The international donor community, led by the EU, has expressed grave concerns regarding this troublesome trend. As described in a study commissioned by the European Parliament, “The shrinking space problem is on its way to being mainstreamed at the heart of EU foreign policy.” Marking International Human Rights Day on December 10, 2017, EU High Representative Federica Mogherini reiterated the EU’s commitment to protecting human rights defenders through its “multi-faceted response to the shrinking space for civil society.”
PNGO enjoys generous funding from the EU and other international donors, and is entrusted with the task of strengthening, coordinating, and networking amongst “civil society.” Together with the Association of International Development Agencies (AIDA), a European NGO network, PNGO also enjoys permanent representation in the UN’s Humanitarian Country Team, which coordinates all humanitarian aid in the Gaza Strip and West Bank. This comes with a seat on the advisory board of the UN’s humanitarian pooled fund, which is designated for unforeseen emergency. This seat grants PNGO decision-making power in selecting the fund’s beneficiaries. In 2017, $3.1 million of the fund’s allocations was provided to member organizations of either AIDA or PNGO – meaning that these two networks ensured that their own member NGOs received roughly 40% of the total funding ($7.9 million as of October 2017).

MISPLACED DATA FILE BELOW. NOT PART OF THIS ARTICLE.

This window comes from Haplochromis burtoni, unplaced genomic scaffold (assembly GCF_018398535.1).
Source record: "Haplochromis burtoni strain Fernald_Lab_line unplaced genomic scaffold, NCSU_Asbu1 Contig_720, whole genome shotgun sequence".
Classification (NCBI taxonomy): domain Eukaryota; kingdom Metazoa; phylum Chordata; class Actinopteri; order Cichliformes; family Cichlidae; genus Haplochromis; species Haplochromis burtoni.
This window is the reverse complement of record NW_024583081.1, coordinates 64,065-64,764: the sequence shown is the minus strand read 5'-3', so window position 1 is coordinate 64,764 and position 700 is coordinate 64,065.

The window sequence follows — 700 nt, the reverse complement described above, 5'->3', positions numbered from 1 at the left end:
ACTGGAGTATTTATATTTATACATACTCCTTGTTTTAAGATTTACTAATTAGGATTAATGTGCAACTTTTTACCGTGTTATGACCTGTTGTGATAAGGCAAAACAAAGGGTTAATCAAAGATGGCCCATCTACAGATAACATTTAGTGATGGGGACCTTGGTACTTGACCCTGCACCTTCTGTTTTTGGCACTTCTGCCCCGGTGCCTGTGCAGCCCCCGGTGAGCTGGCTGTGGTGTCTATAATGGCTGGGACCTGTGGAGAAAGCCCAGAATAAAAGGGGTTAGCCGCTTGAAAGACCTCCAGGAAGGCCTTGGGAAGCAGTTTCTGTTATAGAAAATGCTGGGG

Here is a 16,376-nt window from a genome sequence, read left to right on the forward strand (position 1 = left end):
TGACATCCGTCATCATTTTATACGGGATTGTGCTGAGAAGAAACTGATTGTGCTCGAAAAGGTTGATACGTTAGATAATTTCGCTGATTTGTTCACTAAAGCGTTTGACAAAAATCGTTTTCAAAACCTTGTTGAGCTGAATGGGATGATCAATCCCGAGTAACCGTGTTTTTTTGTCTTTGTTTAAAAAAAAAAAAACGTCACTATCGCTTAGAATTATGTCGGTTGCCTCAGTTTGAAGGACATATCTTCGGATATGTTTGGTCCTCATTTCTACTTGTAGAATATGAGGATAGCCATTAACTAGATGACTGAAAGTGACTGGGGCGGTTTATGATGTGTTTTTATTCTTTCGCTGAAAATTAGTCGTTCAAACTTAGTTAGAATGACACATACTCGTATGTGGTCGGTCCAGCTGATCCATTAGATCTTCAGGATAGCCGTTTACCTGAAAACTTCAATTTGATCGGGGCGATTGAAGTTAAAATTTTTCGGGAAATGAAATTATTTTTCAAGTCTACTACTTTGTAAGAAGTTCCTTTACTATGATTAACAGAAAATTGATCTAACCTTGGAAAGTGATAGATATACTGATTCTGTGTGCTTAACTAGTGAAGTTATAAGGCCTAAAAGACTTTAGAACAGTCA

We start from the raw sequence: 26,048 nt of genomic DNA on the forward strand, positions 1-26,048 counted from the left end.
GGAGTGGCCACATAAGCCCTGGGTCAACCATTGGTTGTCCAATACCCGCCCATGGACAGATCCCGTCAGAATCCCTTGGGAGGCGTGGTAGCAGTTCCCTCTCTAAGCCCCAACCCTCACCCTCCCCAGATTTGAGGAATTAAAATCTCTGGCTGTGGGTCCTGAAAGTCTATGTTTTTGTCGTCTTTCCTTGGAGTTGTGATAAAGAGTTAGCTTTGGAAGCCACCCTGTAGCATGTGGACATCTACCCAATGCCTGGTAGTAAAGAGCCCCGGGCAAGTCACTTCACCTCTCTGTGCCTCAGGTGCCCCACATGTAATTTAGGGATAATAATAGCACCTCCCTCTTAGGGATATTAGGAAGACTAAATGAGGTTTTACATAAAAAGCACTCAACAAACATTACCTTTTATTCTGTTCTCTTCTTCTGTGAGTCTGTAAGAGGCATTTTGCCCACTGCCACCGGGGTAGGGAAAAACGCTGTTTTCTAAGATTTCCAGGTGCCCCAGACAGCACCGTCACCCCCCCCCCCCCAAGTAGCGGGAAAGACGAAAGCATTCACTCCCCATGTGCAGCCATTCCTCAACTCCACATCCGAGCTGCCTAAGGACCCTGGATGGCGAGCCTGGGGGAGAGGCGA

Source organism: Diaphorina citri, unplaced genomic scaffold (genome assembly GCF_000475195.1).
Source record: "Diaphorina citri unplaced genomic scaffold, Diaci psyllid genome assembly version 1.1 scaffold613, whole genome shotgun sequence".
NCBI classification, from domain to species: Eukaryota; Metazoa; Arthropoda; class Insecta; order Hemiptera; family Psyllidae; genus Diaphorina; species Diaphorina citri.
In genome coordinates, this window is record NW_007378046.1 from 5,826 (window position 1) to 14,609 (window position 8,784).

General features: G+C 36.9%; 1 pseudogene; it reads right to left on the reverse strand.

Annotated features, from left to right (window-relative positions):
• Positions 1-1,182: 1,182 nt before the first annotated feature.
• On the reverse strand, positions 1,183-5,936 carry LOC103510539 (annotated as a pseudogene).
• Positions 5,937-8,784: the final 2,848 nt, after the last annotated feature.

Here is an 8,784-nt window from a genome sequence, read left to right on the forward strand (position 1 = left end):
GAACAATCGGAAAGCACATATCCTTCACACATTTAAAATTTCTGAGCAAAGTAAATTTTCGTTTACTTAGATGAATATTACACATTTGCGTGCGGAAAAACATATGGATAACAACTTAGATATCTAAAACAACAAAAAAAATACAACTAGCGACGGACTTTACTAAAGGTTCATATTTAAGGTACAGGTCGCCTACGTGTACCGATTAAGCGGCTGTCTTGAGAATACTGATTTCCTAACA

International aid has the potential to both create positive change and to inflict damage. It is our responsibility to ensure that we do the former, and stay far away from the latter.